Mix the flour and salt.  Pour in the oil and milk.  Stir.  Roll out the crust and line a pie pan.  Pinch the edges to make a rim, and flute if desired.

Filling for a 9" pie:
6 C sliced apples
3/4 C sugar
1/4 C flour
1 t cinnamon

Mix the ingredients together, and pour into the pie crust.  Put this in the oven and set the timer for 45 minutes. While the pie is baking, mix the topping ingredients until crumbly:

1/4 C butter
1/2 C flour
1/2 C brown sugar
1/2 C walnuts

Take the pie from the oven, sprinkle on the topping, and put the pie back in the oven.  Bake until the filling is bubbly and the topping is brown.

This makes less topping than most recipes, but I always like the apples to be the star of the show.

Monday, September 6, 2010

Stuffed peppers

There were a lot of peppers sitting around, and I was inspired to make stuffed peppers.  I don't think I've had stuffed peppers since my mom made them when I was a child.  I looked at a lot of different recipes on the web.  It looks like there are 2 schools of thought on several issues.  There are those that cook the meat before they stuff the pepper, and those that cook the meat in the pepper.  There are those who blanch the pepper first, and those who let the pepper cook in the oven.  There are those who stuff the pepper standing upright, and those who cut the pepper in half and stuff  each half.  There are those who use cheese, and those who do not.  So many decisions. I experimented  with several options, and came up with a process I really like.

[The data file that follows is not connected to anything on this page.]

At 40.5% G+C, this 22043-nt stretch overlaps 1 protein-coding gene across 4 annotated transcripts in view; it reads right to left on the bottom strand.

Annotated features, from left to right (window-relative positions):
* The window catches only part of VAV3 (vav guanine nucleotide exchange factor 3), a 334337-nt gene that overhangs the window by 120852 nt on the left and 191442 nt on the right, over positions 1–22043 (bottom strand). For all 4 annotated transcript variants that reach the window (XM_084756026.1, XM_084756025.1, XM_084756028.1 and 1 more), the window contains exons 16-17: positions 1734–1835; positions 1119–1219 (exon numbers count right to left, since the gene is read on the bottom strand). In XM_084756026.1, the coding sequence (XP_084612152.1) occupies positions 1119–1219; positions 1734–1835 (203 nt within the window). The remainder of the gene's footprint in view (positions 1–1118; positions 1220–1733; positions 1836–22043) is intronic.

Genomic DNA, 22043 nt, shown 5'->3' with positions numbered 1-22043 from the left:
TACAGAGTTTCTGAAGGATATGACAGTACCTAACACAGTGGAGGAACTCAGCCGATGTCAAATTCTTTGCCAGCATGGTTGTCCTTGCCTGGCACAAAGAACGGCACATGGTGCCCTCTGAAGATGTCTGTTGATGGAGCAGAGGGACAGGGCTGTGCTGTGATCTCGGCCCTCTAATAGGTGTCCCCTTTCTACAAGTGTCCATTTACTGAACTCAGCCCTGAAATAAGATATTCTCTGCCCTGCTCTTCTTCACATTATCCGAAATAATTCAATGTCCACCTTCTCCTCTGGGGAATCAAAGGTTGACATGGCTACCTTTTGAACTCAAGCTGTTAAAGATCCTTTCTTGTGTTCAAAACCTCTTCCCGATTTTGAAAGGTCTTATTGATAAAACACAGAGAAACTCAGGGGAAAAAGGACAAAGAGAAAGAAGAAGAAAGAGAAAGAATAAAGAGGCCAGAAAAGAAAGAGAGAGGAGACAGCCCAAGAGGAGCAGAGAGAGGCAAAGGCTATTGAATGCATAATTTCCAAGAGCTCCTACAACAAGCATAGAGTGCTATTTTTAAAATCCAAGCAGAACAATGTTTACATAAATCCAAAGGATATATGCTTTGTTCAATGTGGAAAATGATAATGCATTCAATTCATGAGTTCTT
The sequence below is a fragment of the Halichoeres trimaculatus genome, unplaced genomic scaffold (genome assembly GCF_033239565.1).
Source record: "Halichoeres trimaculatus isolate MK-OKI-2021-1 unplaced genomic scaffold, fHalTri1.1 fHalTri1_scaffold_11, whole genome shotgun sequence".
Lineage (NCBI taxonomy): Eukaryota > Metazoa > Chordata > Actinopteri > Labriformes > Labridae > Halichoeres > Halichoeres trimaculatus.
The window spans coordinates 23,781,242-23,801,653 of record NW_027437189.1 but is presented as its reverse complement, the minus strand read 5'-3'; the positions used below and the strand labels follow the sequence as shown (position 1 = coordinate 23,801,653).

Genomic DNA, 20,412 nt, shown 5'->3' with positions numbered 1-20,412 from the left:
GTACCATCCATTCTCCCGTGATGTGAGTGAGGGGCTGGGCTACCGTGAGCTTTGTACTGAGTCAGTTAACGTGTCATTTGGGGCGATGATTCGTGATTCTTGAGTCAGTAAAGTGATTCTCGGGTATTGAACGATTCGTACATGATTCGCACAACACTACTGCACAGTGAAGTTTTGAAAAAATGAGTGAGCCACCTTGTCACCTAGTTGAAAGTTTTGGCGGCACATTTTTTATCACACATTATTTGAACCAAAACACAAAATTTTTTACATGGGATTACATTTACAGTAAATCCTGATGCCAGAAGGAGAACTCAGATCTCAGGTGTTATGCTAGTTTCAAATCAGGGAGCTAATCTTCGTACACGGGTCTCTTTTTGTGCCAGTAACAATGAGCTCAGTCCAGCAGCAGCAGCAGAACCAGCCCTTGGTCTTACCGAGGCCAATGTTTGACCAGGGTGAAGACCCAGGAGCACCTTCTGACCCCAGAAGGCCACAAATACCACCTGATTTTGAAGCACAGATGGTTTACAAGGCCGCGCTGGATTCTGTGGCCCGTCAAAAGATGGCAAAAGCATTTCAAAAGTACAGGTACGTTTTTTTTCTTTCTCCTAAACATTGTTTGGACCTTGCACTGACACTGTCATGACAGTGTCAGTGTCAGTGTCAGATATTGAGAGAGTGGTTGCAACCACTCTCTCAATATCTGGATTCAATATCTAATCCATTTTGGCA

Nearly all of the recipes used canned tomatoes.  Why do they do that?  Peppers and tomatoes are in season at the same time.  It seems wrong to open a can of tomatoes when there are dozens of ripe tomatoes on the vine.

Stuffed Peppers

 4 bell peppers (any color you like)
 1 medium onion, chopped
 3 large tomatoes (or you can use home-canned, in a pinch)
 1 stalk celery (or chard!), chopped
 1 # ground beef (or bison, or turkey,  or veggie crumbles, whatever your preference)
 1 cup rice, cooked
 1/2 tsp oregano
 1 Tbs.fresh basil, minced, or 1 tsp. dried

1. Cut 4 peppers in half from top to bottom. Remove the stem, seeds, and the white membranes.
2. Drop the pepper halves in a pot of boiling water, and blanch them for 5 minutes. Remove peppers from hot water and place cut side up in an oblong casserole dish.